YOU ARE HERE: LAT HomeCollections

Utility Tax Cut of 1% May Be Step Toward Abolishing It : Finances: Slightly improved economic outlook and belt-tightening at City Hall allow council to keep its pledge, however small the payoff.


Norwalk gave its residents an unlikely gift this week: lower taxes.

The City Council took the unusual step of cutting a utility users tax imposed last year from 8% to 7%. That means a savings of about $1 a month for the average household on every $100 of telephone, gas and electricity bills when the reduction takes effect in October.

While the cut is not much, it bucks the trend among Southeast cities toward higher taxes to pay for services. Downey, Artesia, Paramount and Whittier are among area cities that imposed new taxes or increased existing fees this year to help balance their budgets.

Norwalk Mayor Luigi A. Vernola said the unanimous decision to cut the tax is the first step toward doing away with the tax altogether. A council advisory committee will review the matter in February and recommend whether to slash it again.

"If we can reduce the tax each year--1%, 2% or 3%--let's do it," Vernola said. "I've said that from the day we started talking about it."

The council began collecting the tax in October, 1992, to help erase a $7-million deficit. At the time, council members pledged to reduce the tax if it generated more than the anticipated $3.2 million by July, 1993, Vernola said. After nine months, the city had collected $3.7 million, City Manager Richard R. Powers said.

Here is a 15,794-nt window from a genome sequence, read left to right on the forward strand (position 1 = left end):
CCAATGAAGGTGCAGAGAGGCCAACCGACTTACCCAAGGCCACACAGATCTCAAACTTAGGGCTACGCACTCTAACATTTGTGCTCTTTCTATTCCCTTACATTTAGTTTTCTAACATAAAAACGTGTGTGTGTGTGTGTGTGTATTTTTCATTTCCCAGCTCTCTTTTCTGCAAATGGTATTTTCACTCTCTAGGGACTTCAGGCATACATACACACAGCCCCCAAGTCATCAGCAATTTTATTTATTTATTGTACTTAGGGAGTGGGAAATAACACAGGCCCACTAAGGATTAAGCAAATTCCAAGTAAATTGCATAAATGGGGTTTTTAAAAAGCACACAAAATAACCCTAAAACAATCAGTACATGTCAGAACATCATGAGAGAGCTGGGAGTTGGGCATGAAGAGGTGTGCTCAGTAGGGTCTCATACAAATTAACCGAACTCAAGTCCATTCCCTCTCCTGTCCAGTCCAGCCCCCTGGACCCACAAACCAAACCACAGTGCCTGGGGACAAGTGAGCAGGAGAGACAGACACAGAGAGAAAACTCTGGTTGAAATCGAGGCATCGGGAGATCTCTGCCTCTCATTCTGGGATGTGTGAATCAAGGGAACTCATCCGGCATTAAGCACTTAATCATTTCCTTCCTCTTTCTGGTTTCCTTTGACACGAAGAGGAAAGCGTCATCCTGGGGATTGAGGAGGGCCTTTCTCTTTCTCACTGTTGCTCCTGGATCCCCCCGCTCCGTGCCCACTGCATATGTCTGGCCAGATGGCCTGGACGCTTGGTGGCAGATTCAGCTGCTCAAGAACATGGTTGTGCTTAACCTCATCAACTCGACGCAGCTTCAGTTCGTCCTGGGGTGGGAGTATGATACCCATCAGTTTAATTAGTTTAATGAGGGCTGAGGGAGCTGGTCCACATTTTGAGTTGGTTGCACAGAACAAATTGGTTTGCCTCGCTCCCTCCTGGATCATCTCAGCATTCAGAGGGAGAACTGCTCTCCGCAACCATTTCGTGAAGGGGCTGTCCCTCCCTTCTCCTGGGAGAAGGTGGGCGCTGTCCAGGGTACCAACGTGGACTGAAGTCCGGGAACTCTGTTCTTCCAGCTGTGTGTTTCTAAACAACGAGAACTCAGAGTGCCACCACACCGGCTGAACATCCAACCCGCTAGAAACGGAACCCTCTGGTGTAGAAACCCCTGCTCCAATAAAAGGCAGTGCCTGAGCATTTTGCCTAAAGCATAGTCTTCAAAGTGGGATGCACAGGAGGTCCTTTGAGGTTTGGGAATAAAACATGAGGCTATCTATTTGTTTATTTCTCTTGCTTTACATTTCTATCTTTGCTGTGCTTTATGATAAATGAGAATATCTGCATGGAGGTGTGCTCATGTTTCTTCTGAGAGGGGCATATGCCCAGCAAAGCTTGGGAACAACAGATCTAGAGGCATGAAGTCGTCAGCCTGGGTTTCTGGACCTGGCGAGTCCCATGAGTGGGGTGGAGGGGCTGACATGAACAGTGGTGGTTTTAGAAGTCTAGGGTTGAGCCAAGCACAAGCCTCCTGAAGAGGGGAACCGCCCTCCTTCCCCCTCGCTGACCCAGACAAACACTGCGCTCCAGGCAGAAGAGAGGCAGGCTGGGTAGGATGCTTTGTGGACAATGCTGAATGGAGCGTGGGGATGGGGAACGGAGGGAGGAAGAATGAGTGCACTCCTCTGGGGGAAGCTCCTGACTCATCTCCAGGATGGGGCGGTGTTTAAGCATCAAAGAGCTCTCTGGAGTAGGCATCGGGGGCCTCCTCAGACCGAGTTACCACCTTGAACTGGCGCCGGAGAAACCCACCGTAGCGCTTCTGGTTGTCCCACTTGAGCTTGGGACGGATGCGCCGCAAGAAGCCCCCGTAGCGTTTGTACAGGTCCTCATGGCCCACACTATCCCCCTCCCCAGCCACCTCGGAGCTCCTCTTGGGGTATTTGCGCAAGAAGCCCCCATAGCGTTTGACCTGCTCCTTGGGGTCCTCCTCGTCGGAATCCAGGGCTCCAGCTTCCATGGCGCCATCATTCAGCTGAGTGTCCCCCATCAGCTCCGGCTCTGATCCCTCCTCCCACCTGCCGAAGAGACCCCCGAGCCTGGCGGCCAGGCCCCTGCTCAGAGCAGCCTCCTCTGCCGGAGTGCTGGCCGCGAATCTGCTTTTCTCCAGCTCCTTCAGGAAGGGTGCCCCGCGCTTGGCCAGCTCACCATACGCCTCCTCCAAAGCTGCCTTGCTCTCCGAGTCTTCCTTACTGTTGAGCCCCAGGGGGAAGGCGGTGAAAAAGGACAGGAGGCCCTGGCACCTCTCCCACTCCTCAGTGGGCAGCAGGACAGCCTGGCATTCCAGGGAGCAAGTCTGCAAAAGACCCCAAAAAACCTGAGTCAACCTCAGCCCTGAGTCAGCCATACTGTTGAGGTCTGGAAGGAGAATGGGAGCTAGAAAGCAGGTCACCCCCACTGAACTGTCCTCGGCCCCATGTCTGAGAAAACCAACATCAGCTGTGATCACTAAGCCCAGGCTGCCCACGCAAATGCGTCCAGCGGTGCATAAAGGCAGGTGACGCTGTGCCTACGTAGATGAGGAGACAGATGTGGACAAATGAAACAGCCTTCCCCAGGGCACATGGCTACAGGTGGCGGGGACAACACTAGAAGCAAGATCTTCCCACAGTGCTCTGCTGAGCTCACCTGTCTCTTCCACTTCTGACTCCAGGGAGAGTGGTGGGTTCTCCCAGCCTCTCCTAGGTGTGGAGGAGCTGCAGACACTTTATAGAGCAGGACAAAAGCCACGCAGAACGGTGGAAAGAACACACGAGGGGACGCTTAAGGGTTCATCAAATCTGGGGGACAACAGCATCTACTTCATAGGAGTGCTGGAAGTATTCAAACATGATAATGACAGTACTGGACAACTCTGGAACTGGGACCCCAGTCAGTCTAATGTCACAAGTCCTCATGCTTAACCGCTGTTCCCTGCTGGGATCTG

The 7% tax is expected to generate nearly $5 million this year, about $500,000 less than the 8% tax would have earned.

Powers said the city can give residents a break because of the improved economic outlook and recent belt-tightening at City Hall.

Last fiscal year, the city lost $763,000 to the state but will relinquish only $112,000 this year--in part because the state took more this year from counties than from cities with low property taxes.

And, over the last two years, the city has cut its management staff by 25%, or 40 positions.

Powers is predicting a nearly $2-million increase in revenue this year, primarily because of the utility tax, and he said the city will provide the same level of services as last year without dipping into its reserves.

Not all city officials supported the tax cut. Some members of the council's Ad Hoc Fiscal Policy Advisory Committee, established earlier this year to review budget matters, said the extra $500,000 being returned to residents should instead be spent on city streets, sewers and traffic signals. More than $50 million in improvements are needed to the city's infrastructure, according to the budget.

"Is it right to reduce the tax we already have in place if that money could help solve chronic problems that have been getting worse over the years?" asked Kevin Haakonsen, the committee's vice chairman. "We are neglecting long-term problems."

Officials said they anticipate an increase in sales tax revenue and hope to find grants to pay for construction projects as they continue to cut the utility users tax.

The tax cut comes at a time when cities throughout the Southeast--struggling through state cuts and a soft economy--are raising fees to provide services. This year, Downey, Artesia, Maywood, Paramount and Whittier have imposed or raised utility users taxes. In Bell, the utility tax was scheduled to drop from 10% to 8%, but the City Council is considering keeping it at 10%. Bellflower is considering a 5% tax, and voters in La Habra Heights will decide on a 3% utility tax in November.

Los Angeles Times Articles